:exclamation: When the basisOfRecord is a preservedSpecimen, LivingSpecimen _or _FossilSpecimen please also add the institutionCode, collectionCode and catalogNumber, which will enable people to visit the collection and re-examine the material. Sometimes, for example in case of living specimens, a dataset can contain records pointing to the origin, the in-situ sampling position as well as a record referring to the ex-situ collection. In this case please add the event type information in type (see OBIS manual: event.

institutionCode identifies the custodian institute (often by acronym), collectionCode identifies the collection or dataset within that institute. Collections cannot belong to multiple institutes, so all records within a collection should have the same institutionCode. The catalogNumber is an identifier for the record within the dataset or collection.

As explained before, the occurrenceID could for example be constructed by combining the institutionCode, collectionCode and catalogNumber:

institutionCode   collectionCode   catalogNumber     occurrenceID
--------------- ---------------- --------------- ----------------
         UGhent             NSBS             123   UGhent_NSB_123 
         UGhent             NSBS             456   UGhent_NSB_456 

bibliographicCitation allows for providing different citations on record level, while a single citation for the entire dataset can and should be provided in the metadata (see EML). The citation at record level can have the format of a chapter in a book, where the book is the dataset citation. The record citation will have preference over the dataset citation. We do not, however, recommend to create different citations for every record, as this will explode the number of citations and will hamper the re-use of data.

modified is the most recent date-time on which the resource was changed. It is required to use the ISO 8601:2004(E) standard, for instructions see Time.

dataGeneralizations refers to actions taken to make the shared data less specific or complete than in its original form. Suggests that alternative data of higher quality may be available on request. This can be the case for occurrences of vulnerable or endangered species and there positions are converted to the center of grid cells.


decimalLatitude and decimalLongitude (required terms) are the geographic latitude and longitude (in decimal degrees), using the spatial reference system given in geodeticDatum of the geographic center of a Location. The number of decimals should be appropriate for the level of uncertainty in coordinateUncertaintyInMeters (at least within an order of magnitude). coordinateUncertaintyInMeters is the radius of the smallest circle around the given position containing the whole location. Regarding decimalLatitude, positive values are north of the Equator, negative values are south of it. All values lie between -90 and 90, inclusive. Regarding decimalLongitude, positive values are east of the Greenwich Meridian, negative values are west of it. All values lie between -180 and 180, inclusive.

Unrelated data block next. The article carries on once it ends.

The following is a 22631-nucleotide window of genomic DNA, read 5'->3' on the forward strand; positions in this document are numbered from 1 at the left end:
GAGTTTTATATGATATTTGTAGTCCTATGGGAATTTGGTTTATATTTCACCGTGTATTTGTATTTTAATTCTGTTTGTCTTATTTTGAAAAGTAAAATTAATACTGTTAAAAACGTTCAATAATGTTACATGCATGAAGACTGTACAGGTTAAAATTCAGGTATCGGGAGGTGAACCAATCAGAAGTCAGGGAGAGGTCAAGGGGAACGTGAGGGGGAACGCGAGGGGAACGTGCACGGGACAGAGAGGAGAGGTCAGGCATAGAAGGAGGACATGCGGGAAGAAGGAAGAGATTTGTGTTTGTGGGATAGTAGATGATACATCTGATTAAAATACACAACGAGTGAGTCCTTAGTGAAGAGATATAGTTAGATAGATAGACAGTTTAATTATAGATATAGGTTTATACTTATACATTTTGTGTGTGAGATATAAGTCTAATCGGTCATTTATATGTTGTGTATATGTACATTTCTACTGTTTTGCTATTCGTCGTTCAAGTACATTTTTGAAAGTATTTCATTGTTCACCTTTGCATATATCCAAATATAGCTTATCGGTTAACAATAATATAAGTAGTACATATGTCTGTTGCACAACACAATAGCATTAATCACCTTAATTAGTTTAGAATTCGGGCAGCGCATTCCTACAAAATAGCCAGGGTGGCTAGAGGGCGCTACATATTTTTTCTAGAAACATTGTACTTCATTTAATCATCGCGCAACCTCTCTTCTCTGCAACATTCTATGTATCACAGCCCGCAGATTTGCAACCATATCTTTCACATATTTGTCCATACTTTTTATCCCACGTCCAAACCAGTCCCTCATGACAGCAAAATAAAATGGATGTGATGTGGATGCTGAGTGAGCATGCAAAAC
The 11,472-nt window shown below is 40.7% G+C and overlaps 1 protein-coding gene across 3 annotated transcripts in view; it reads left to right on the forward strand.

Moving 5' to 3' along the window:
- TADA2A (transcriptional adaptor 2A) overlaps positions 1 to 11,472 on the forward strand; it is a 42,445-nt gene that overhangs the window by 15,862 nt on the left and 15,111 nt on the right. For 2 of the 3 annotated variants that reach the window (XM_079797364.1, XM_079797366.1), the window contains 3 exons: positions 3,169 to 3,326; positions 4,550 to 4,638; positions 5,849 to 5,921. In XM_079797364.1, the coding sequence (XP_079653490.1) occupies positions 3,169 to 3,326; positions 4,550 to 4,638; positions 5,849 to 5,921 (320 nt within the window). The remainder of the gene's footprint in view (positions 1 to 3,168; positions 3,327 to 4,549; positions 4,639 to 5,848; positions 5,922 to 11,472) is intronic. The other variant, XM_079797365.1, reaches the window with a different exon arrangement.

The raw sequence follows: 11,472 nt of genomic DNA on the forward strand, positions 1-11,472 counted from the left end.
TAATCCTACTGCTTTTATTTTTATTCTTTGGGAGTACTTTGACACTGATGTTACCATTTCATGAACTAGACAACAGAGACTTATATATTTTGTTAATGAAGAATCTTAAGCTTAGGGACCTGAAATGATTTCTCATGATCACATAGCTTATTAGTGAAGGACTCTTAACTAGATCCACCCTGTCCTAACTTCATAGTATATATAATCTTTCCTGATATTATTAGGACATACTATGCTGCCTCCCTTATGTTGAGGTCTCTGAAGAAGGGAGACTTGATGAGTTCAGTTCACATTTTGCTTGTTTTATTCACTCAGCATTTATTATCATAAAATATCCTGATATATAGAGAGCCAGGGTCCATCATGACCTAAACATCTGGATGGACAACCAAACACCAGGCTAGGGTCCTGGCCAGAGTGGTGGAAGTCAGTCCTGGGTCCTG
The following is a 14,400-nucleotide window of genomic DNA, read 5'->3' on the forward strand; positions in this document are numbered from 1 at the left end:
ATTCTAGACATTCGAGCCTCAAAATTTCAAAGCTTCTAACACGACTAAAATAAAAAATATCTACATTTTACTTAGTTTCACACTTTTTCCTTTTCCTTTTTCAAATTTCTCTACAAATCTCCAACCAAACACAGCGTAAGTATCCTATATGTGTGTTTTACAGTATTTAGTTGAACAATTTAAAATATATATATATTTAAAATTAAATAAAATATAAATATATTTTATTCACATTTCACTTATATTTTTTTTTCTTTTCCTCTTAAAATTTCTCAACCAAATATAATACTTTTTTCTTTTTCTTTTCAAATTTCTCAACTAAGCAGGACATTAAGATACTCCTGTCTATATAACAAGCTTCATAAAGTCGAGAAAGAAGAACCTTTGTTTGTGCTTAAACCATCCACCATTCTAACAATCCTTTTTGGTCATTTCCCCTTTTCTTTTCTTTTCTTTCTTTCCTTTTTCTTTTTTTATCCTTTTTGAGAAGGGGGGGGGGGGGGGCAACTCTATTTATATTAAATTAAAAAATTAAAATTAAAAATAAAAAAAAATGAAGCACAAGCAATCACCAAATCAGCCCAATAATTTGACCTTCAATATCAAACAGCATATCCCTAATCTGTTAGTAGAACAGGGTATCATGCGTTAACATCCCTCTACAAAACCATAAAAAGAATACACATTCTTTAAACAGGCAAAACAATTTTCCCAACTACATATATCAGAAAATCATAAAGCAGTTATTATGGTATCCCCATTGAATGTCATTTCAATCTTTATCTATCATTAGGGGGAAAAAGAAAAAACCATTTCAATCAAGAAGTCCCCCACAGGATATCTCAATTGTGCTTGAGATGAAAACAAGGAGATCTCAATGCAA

In OBIS, the spatial reference system to be documented in geodeticDatum is EPSG:4326. Coordinates in degrees/minutes/seconds can be converted to decimal degrees using our coordinates tool. We also provide a tool to check coordinates or to determine coordinates for a location (point, transect or polygon) on a map. This tool also allows geocoding location names using

The name of the place or location can be provided in locality, and if possible linked by a locationID using a persistent ID from a gazetter, such as the MRGID from MarineRegions. If the species occurrence only contains the name of the locality, but not the exact coordinates, we recommend using a geocoding service to obtain the coordinates. Marine Regions has a search interface for geographic names, and provides coordinates and often precision in meters, which can go into coordinateUncertaintyInMeters. Another option is to use the Getty Thesaurus of Geographic Names or Google Maps: after looking up a location, the decimal coordinates can be found in the page URL. Additional information about the locality can also be stored in DwC terms such as waterBody, islandGroup, island and country. locationAccordingTo should provide the name of the gazetteer that is used to obtain the coordinates for the locality.

locationID is an identifier for the set of location information (e.g. station ID, or MRGID from marineregions), for example the Balearic Plain has MRGID: